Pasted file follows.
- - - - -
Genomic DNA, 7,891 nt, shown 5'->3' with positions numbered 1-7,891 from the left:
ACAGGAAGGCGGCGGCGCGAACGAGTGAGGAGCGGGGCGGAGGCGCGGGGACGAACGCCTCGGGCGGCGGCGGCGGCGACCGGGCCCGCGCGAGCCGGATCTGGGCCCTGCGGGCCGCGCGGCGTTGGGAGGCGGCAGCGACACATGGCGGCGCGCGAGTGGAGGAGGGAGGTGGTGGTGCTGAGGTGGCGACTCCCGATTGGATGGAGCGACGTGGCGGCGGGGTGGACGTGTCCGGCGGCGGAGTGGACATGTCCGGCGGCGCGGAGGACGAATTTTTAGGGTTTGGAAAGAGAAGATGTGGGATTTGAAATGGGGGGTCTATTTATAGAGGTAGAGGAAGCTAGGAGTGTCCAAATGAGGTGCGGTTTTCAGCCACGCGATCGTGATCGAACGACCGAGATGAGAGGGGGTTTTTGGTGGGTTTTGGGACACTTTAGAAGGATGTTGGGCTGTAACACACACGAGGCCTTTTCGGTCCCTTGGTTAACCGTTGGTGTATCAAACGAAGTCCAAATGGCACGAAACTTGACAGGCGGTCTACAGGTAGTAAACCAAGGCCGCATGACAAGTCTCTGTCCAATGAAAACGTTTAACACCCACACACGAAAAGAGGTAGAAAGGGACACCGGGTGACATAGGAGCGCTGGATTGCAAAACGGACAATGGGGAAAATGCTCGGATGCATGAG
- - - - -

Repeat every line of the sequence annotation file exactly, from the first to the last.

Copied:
Genomic DNA, 7,891 nt, shown 5'->3' with positions numbered 1-7,891 from the left:
ACAGGAAGGCGGCGGCGCGAACGAGTGAGGAGCGGGGCGGAGGCGCGGGGACGAACGCCTCGGGCGGCGGCGGCGGCGACCGGGCCCGCGCGAGCCGGATCTGGGCCCTGCGGGCCGCGCGGCGTTGGGAGGCGGCAGCGACACATGGCGGCGCGCGAGTGGAGGAGGGAGGTGGTGGTGCTGAGGTGGCGACTCCCGATTGGATGGAGCGACGTGGCGGCGGGGTGGACGTGTCCGGCGGCGGAGTGGACATGTCCGGCGGCGCGGAGGACGAATTTTTAGGGTTTGGAAAGAGAAGATGTGGGATTTGAAATGGGGGGTCTATTTATAGAGGTAGAGGAAGCTAGGAGTGTCCAAATGAGGTGCGGTTTTCAGCCACGCGATCGTGATCGAACGACCGAGATGAGAGGGGGTTTTTGGTGGGTTTTGGGACACTTTAGAAGGATGTTGGGCTGTAACACACACGAGGCCTTTTCGGTCCCTTGGTTAACCGTTGGTGTATCAAACGAAGTCCAAATGGCACGAAACTTGACAGGCGGTCTACAGGTAGTAAACCAAGGCCGCATGACAAGTCTCTGTCCAATGAAAACGTTTAACACCCACACACGAAAAGAGGTAGAAAGGGACACCGGGTGACATAGGAGCGCTGGATTGCAAAACGGACAATGGGGAAAATGCTCGGATGCATGAG